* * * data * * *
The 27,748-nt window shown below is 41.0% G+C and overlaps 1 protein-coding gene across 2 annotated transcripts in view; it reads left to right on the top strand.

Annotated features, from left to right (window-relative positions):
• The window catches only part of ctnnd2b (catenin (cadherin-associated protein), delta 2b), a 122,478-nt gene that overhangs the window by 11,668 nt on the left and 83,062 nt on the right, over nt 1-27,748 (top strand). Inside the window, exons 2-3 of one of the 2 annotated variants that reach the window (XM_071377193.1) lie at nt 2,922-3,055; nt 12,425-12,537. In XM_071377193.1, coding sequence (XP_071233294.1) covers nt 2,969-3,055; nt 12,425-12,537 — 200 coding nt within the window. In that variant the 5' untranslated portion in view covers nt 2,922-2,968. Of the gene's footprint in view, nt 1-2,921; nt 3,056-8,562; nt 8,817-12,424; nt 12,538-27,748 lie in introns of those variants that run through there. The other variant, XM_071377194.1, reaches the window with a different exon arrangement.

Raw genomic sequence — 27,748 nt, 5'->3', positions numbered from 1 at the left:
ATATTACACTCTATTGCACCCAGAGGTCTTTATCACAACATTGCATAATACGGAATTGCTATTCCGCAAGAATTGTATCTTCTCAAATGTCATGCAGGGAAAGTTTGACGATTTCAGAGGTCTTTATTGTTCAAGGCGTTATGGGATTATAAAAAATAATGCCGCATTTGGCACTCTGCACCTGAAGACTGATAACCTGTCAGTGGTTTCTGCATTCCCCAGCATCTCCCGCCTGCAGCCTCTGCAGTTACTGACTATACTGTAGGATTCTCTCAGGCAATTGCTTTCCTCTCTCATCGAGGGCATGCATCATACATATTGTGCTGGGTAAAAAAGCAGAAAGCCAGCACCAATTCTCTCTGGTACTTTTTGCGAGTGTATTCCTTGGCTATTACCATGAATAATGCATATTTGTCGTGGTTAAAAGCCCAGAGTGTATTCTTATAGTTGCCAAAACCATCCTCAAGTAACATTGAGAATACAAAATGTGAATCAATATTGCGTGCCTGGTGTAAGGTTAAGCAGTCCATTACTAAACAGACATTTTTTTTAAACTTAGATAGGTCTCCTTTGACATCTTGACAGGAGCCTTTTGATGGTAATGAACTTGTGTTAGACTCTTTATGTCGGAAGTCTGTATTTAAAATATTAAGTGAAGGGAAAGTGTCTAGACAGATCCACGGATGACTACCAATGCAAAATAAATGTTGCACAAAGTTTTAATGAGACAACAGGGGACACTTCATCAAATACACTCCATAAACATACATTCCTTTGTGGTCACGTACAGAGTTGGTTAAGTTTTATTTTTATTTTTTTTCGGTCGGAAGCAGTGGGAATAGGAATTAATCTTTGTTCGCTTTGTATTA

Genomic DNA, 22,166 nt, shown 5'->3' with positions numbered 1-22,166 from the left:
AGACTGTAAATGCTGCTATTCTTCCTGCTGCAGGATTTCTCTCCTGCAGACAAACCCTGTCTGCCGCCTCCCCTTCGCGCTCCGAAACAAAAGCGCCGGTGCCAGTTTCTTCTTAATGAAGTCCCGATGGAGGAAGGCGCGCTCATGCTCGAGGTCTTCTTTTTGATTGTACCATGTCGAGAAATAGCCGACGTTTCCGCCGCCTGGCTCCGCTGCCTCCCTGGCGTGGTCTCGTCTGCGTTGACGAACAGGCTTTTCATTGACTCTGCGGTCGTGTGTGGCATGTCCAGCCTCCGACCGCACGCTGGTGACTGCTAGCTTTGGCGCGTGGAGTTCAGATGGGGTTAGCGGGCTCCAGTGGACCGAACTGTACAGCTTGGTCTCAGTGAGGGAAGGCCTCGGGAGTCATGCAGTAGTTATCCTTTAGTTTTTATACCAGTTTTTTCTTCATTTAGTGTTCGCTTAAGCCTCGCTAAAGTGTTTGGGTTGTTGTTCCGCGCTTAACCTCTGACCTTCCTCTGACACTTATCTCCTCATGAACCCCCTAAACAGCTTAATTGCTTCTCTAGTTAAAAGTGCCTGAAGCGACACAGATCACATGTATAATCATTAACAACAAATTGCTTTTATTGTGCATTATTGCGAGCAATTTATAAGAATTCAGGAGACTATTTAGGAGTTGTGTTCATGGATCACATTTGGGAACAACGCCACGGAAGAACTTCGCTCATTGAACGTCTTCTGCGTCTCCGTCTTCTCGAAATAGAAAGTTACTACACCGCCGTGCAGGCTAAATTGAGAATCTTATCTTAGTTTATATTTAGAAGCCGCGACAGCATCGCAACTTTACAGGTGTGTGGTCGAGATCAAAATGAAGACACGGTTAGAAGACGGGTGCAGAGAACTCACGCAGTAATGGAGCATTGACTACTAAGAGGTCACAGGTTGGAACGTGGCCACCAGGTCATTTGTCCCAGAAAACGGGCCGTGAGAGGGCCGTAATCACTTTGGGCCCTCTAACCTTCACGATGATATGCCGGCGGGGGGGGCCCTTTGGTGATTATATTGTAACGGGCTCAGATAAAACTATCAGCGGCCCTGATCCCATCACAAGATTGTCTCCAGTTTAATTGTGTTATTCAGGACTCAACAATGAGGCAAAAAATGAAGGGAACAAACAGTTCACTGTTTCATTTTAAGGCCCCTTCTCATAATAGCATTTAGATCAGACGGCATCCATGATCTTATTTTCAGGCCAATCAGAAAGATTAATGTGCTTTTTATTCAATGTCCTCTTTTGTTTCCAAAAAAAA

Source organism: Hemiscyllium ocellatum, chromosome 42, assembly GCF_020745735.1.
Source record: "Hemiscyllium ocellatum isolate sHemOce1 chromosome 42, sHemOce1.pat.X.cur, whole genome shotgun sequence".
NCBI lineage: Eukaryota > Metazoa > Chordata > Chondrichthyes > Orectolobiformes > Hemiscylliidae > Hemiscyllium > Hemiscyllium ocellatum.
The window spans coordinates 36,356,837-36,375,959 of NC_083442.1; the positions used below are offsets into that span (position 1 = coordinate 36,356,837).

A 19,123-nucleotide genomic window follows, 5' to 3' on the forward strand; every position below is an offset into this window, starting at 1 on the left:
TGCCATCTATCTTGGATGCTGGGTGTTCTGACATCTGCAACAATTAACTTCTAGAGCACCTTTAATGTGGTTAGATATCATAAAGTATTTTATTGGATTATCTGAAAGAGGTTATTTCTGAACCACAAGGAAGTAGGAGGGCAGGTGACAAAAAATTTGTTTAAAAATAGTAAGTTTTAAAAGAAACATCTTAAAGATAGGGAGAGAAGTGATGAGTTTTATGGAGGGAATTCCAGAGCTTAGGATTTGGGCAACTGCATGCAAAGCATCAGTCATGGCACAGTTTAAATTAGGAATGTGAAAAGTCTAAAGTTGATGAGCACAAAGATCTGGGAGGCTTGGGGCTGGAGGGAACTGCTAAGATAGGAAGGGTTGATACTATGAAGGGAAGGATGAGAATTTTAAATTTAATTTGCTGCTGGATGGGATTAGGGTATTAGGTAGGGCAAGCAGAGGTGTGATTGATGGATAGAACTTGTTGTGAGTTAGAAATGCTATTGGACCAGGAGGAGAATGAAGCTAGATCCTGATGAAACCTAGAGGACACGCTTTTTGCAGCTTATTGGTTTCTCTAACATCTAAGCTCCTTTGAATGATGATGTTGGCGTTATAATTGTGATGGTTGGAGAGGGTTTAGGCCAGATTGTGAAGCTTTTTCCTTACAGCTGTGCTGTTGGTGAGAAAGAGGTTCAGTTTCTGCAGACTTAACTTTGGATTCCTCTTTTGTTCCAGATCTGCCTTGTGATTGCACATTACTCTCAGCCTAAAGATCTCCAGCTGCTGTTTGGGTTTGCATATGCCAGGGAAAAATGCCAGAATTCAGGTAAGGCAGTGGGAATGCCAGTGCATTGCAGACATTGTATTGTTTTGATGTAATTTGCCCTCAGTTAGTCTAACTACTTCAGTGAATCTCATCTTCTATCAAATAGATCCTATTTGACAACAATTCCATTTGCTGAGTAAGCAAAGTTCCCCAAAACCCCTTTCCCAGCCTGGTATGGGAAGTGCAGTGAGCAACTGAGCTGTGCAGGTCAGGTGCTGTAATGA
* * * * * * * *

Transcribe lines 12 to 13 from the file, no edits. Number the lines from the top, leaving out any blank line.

A 19,123-nucleotide genomic window follows, 5' to 3' on the forward strand; every position below is an offset into this window, starting at 1 on the left:
TGCCATCTATCTTGGATGCTGGGTGTTCTGACATCTGCAACAATTAACTTCTAGAGCACCTTTAATGTGGTTAGATATCATAAAGTATTTTATTGGATTATCTGAAAGAGGTTATTTCTGAACCACAAGGAAGTAGGAGGGCAGGTGACAAAAAATTTGTTTAAAAATAGTAAGTTTTAAAAGAAACATCTTAAAGATAGGGAGAGAAGTGATGAGTTTTATGGAGGGAATTCCAGAGCTTAGGATTTGGGCAACTGCATGCAAAGCATCAGTCATGGCACAGTTTAAATTAGGAATGTGAAAAGTCTAAAGTTGATGAGCACAAAGATCTGGGAGGCTTGGGGCTGGAGGGAACTGCTAAGATAGGAAGGGTTGATACTATGAAGGGAAGGATGAGAATTTTAAATTTAATTTGCTGCTGGATGGGATTAGGGTATTAGGTAGGGCAAGCAGAGGTGTGATTGATGGATAGAACTTGTTGTGAGTTAGAAATGCTATTGGACCAGGAGGAGAATGAAGCTAGATCCTGATGAAACCTAGAGGACACGCTTTTTGCAGCTTATTGGTTTCTCTAACATCTAAGCTCCTTTGAATGATGATGTTGGCGTTATAATTGTGATGGTTGGAGAGGGTTTAGGCCAGATTGTGAAGCTTTTTCCTTACAGCTGTGCTGTTGGTGAGAAAGAGGTTCAGTTTCTGCAGACTTAACTTTGGATTCCTCTTTTGTTCCAGATCTGCCTTGTGATTGCACATTACTCTCAGCCTAAAGATCTCCAGCTGCTGTTTGGGTTTGCATATGCCAGGGAAAAATGCCAGAATTCAGGTAAGGCAGTGGGAATGCCAGTGCATTGCAGACATTGTATTGTTTTGATGTAATTTGCCCTCAGTTAGTCTAACTACTTCAGTGAATCTCATCTTCTATCAAATAGATCCTATTTGACAACAATTCCATTTGCTGAGTAAGCAAAGTTCCCCAAAACCCCTTTCCCAGCCTGGTATGGGAAGTGCAGTGAGCAACTGAGCTGTGCAGGTCAGGTGCTGTAATGA